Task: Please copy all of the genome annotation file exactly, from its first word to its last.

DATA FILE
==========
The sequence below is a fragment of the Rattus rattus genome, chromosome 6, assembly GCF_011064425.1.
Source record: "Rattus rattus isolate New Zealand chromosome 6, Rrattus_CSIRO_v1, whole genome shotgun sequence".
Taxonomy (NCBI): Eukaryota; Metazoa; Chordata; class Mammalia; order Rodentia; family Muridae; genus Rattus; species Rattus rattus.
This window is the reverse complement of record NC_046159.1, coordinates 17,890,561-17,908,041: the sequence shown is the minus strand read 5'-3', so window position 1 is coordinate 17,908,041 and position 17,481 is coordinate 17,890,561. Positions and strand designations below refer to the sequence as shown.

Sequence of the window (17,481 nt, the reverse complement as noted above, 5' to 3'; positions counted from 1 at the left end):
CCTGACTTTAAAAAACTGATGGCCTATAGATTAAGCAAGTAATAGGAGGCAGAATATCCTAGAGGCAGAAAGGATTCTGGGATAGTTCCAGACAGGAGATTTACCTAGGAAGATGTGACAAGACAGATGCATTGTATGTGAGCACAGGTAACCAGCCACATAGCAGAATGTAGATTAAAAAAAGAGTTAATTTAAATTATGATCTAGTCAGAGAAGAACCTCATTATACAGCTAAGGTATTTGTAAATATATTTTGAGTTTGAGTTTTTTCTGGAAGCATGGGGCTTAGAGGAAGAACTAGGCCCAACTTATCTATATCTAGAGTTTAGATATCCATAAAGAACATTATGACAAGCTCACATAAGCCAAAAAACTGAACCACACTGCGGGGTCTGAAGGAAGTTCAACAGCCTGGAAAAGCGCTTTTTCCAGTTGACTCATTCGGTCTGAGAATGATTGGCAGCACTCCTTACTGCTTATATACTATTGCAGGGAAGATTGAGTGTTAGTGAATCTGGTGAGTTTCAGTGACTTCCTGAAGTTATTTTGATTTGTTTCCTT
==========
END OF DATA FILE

The sequence below is a fragment of the Rattus rattus genome, chromosome 6, assembly GCF_011064425.1.
Source record: "Rattus rattus isolate New Zealand chromosome 6, Rrattus_CSIRO_v1, whole genome shotgun sequence".
Taxonomy (NCBI): Eukaryota; Metazoa; Chordata; class Mammalia; order Rodentia; family Muridae; genus Rattus; species Rattus rattus.
This window is the reverse complement of record NC_046159.1, coordinates 17,890,561-17,908,041: the sequence shown is the minus strand read 5'-3', so window position 1 is coordinate 17,908,041 and position 17,481 is coordinate 17,890,561. Positions and strand designations below refer to the sequence as shown.

Sequence of the window (17,481 nt, the reverse complement as noted above, 5' to 3'; positions counted from 1 at the left end):
CCTGACTTTAAAAAACTGATGGCCTATAGATTAAGCAAGTAATAGGAGGCAGAATATCCTAGAGGCAGAAAGGATTCTGGGATAGTTCCAGACAGGAGATTTACCTAGGAAGATGTGACAAGACAGATGCATTGTATGTGAGCACAGGTAACCAGCCACATAGCAGAATGTAGATTAAAAAAAGAGTTAATTTAAATTATGATCTAGTCAGAGAAGAACCTCATTATACAGCTAAGGTATTTGTAAATATATTTTGAGTTTGAGTTTTTTCTGGAAGCATGGGGCTTAGAGGAAGAACTAGGCCCAACTTATCTATATCTAGAGTTTAGATATCCATAAAGAACATTATGACAAGCTCACATAAGCCAAAAAACTGAACCACACTGCGGGGTCTGAAGGAAGTTCAACAGCCTGGAAAAGCGCTTTTTCCAGTTGACTCATTCGGTCTGAGAATGATTGGCAGCACTCCTTACTGCTTATATACTATTGCAGGGAAGATTGAGTGTTAGTGAATCTGGTGAGTTTCAGTGACTTCCTGAAGTTATTTTGATTTGTTTCCTT